Coming Home

August 10, 2011
By SeanzahAngel BRONZE, Topeka, Kansas
SeanzahAngel BRONZE, Topeka, Kansas
4 articles 0 photos 5 comments

Favorite Quote:
"Life sucks. Then you die. That's just how the cookie crumbles." - The Infamous Mother. ;)

Today was that day. That wonderful, beautiful, special day. That day that I came home to my wife, my three kids, and my dog. Being out in the scorching desert got very tiring after the first few days, and after the first couple days of fighting, of fear gripping at your heart everywhere you turned, coming home was definitely a relief. Especially since I hadn’t been there for two Christmas’s. My kids need me.

So, jumping into that helicopter to come back to the States, my heart was pounding about as fast as the rotor blades. A smile spread across my face as I saw that seemingly endless expanse of ocean, and knew it was only a matter of time before I got back home.

I closed my eyes, and my head filled with visions of my wife running out to me, her skirt flailing behind her as she ran, her hair billowing in the wind, perfect like silk. Her arms extended as she neared me, and I could almost feel her arms wrap around me, embrace me tightly, pressing my body against hers. I could see the three children running out, their feet slapping against the warm pavement. Ben, Daniel, and Sarah all lining up to give papa a hug.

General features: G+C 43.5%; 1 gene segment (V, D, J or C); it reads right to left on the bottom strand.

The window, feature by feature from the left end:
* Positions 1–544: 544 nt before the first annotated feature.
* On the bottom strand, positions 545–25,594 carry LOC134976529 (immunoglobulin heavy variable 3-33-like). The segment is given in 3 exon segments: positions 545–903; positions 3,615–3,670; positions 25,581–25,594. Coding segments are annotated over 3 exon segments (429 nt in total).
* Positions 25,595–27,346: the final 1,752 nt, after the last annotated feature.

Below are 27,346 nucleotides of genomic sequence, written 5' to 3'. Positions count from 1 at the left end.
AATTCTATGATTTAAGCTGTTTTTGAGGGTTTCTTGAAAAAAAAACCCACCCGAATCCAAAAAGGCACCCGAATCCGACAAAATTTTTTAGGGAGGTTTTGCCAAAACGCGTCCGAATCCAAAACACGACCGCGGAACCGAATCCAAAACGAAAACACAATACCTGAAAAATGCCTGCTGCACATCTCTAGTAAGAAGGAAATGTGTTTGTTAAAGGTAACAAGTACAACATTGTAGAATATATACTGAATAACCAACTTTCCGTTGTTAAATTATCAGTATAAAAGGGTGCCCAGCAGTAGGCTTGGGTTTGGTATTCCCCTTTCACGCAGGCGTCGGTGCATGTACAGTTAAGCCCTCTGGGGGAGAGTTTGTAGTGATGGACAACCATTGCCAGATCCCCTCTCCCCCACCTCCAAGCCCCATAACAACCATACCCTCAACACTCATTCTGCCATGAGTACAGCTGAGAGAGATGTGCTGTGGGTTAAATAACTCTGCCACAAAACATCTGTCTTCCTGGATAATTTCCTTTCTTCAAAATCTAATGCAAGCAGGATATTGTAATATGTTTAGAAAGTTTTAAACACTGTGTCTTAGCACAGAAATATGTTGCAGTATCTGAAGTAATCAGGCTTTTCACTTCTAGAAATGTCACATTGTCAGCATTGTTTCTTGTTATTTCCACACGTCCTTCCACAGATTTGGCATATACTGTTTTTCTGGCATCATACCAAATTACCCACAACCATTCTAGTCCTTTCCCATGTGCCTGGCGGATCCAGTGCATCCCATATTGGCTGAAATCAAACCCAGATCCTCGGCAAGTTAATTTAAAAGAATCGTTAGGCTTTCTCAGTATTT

As I opened my eyes to come out of my daydream, I noticed that the other soldiers were looking at me with slight confusion and discomfort. They had never seen me cry, and as I noticed that a steady stream of tears were rolling down my cheeks, I cleared my throat and quickly wiped them away, but my smile never faded.

As we reached Fort Bragg, my heart began racing even faster than before. My breathing turned into short gasps of air, and I could hear my pulse in my head, drumming against my temples. I closed my eyes once more to gain control, but adrenaline washed over me.

We were escorted out of the chopper, and, carrying all of our gear with us, I tripped and slid on several accounts, my excitement causing me to lose my balance. We were divided into small groups of twos and threes, and we were lined up to our escorting cars. I was with another soldier who I didn’t know, but had seen once or twice in the line of command.

I smiled respectfully at her, saluting her, and then got in the car, closing the door ever so lightly, careful not to slam it. When the car jolted forward, my heart did the same. My eyes raced back and forth at the houses, and I vaguely recognized each and every one, and I knew that I was close to my home.

When the car stopped, I almost gasped, as I saw my wife, my three kids, and the yellow Labrador at the front porch. My wife was crying, and the two youngest children, Ben and Daniel, 8 and 9, were hanging on to her, concerned but not sad. The eldest, Sarah, 11, was smiling, tears streaming steadily down her face.